Black History Month, Thank you Mr. Howard
Mr. Charles Howard was a teacher at my high school, and in 1994, he started the first African American History class in our school district, probably in the state. I didn't understand what a big deal this was at the time. What I did know is I wanted to take the class. I can only imagine how difficult it was to get approval to pilot the course considering all the banning on the same courses in Florida.
The most memorable part of the class was when Mr. Howard dressed as a black panther and protested quietly during an entire period. I watched student after student try to break his silence, which he never did. He stood there, still, not smiling and resolute. It made me think that he had to have experienced this several times during his life, perfecting the ability to stare in the face of adversity and continue to push forward to do the right thing. I often think of his ability to stay calm before facing adversity with our DEI clients.
African American history is vitally important to understanding the African American experience. It is essential to have an understanding of the rich and vibrant culture of African Americans so that we can appreciate and learn from the struggles Black and African Americans have faced. African Americans have been oppressed, discriminated against, enslaved, and devalued throughout US history.
By learning the history and their experiences, we can be better informed on creating a more equitable and inclusive society.
The fight for civil rights was part of a more significant movement for social and economic progress in the United States. By understanding African Americans' contributions and challenges during this time, we can better recognize and appreciate the progress made in society. In addition, studying African American history can help us understand how and why racism and oppression still exist today. We must become more aware of the structural and institutional racism that still permeates our country and use this knowledge to develop solutions that can lead to real change and progress.
What is Black History Month?
Black History Month (or African-American History Month, as it is referred to in the US) is an annual celebration of the achievements and contributions of African-Americans to our history, culture, and society. The month originated in 1926 when American historian Carter G. Woodson initiated his annual week celebration. The week was centered around the second week of February, which is the same period as it is still celebrated today. In 1976, President Gerald Ford officially declared the month of February "Black History Month," noting that "in celebrating Black History Month, we can seize the opportunity to honor the too-often neglected accomplishments of Black Americans in every area of endeavor throughout our history." Since then, the month has become an essential part of the American calendar.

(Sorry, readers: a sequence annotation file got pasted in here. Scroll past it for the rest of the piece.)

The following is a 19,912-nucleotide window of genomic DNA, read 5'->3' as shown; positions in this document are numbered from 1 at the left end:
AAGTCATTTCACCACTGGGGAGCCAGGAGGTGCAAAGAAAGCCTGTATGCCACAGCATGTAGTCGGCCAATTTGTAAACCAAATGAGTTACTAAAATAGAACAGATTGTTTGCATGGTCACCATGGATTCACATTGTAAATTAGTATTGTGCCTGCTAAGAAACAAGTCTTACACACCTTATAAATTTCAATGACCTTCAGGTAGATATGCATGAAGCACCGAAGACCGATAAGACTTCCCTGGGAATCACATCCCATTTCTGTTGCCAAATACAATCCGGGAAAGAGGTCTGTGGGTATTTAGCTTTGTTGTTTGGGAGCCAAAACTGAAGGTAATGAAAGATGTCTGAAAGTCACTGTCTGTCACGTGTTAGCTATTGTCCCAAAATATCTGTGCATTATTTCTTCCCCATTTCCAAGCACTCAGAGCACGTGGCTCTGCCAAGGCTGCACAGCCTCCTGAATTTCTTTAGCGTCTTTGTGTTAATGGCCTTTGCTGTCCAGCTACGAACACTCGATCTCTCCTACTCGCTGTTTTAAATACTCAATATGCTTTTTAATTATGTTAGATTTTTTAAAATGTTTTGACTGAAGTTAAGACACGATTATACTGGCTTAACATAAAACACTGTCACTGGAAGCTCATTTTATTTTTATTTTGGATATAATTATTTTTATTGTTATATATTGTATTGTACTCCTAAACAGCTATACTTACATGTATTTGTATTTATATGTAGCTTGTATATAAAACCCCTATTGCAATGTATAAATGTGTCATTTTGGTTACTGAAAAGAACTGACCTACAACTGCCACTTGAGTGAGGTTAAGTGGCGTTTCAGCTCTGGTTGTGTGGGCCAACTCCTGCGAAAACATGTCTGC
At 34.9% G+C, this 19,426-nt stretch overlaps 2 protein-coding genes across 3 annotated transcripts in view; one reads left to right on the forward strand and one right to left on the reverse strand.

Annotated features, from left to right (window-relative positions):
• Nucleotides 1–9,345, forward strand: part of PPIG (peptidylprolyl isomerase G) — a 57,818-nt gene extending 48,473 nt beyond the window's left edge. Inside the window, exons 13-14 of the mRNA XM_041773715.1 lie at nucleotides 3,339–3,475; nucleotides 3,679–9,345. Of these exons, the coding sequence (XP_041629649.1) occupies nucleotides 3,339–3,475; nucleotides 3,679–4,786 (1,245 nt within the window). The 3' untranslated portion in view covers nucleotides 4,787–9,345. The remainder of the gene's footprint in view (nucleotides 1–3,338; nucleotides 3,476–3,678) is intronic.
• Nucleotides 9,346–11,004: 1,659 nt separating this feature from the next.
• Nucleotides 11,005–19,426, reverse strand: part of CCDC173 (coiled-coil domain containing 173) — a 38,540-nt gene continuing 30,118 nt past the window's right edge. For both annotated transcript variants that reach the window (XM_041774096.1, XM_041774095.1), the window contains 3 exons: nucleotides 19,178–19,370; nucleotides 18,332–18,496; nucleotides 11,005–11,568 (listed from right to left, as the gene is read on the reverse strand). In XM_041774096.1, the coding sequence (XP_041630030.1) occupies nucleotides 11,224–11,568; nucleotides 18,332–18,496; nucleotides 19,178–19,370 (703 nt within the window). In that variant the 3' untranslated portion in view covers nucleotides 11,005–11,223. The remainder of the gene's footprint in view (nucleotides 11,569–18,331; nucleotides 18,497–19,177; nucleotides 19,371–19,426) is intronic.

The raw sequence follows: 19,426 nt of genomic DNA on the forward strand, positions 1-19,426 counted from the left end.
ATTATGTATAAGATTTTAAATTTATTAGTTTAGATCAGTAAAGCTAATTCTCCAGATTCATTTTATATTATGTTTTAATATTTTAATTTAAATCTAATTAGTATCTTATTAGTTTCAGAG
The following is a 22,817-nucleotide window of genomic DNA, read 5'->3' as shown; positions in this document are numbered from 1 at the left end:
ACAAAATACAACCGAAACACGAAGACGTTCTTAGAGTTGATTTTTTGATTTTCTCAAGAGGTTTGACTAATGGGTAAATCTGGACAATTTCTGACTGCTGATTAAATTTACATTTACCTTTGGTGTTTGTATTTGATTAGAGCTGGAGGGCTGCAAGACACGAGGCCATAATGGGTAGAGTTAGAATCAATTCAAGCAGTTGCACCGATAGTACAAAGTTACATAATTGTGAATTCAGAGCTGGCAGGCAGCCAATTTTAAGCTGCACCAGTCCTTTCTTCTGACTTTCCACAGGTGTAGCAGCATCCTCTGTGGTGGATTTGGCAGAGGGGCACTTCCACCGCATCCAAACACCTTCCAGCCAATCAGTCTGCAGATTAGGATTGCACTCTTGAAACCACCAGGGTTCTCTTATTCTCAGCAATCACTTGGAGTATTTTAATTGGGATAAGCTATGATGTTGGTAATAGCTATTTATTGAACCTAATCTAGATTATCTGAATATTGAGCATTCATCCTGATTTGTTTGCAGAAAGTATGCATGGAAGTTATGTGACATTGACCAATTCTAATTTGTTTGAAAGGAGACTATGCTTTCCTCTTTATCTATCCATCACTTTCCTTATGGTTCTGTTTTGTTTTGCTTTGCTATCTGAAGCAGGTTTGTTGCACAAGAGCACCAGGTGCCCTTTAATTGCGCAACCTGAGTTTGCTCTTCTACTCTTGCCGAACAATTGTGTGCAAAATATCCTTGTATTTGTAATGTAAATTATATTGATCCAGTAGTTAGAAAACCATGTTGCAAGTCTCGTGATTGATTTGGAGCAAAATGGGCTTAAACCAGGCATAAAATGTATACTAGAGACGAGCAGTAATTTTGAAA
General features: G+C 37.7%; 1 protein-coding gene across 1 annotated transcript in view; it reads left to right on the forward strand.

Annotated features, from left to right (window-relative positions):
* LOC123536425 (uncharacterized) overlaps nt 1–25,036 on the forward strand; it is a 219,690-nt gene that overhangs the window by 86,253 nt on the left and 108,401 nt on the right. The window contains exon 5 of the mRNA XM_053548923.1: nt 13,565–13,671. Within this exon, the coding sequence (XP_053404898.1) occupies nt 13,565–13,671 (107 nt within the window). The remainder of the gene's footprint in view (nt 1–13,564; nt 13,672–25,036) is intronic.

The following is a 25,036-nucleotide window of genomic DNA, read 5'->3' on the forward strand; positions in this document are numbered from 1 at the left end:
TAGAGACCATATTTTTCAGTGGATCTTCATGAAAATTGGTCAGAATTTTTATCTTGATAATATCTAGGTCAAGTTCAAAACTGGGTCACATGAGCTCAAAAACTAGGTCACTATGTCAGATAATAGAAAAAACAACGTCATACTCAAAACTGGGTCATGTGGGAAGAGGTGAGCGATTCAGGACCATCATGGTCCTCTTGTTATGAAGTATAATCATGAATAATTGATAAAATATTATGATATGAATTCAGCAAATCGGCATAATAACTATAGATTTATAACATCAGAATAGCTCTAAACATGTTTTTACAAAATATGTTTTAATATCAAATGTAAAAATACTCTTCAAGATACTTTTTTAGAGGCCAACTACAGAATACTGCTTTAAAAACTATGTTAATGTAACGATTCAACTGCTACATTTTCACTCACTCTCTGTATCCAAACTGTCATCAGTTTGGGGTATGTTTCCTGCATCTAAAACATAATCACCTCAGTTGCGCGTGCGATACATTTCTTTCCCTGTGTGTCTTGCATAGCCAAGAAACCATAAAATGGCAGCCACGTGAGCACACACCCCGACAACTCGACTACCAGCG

Why is Black History Month the Shortest Month?
The fact that Black History Month is the shortest month is by no means a coincidence. February is the shortest month of the year in the United States, typically lasting just 28 days. This is significant for a number of reasons. Firstly, the short duration of the month serves as a reminder of how much work still needs to be done in the fight for racial justice. It is also a sobering reminder that, despite the progress made in celebrating Black history, there is still a long way to go.
The shortened month also highlights that much Black history remains largely unknown or ignored. Despite the efforts of scholars such as Woodson and subsequent civil rights leaders, Black history has gone unacknowledged in the mainstream for much of its existence. The "holiday" is too short to explore the contributions made by African-Americans to our history entirely, and this fact emphasizes how much work still needs to be done.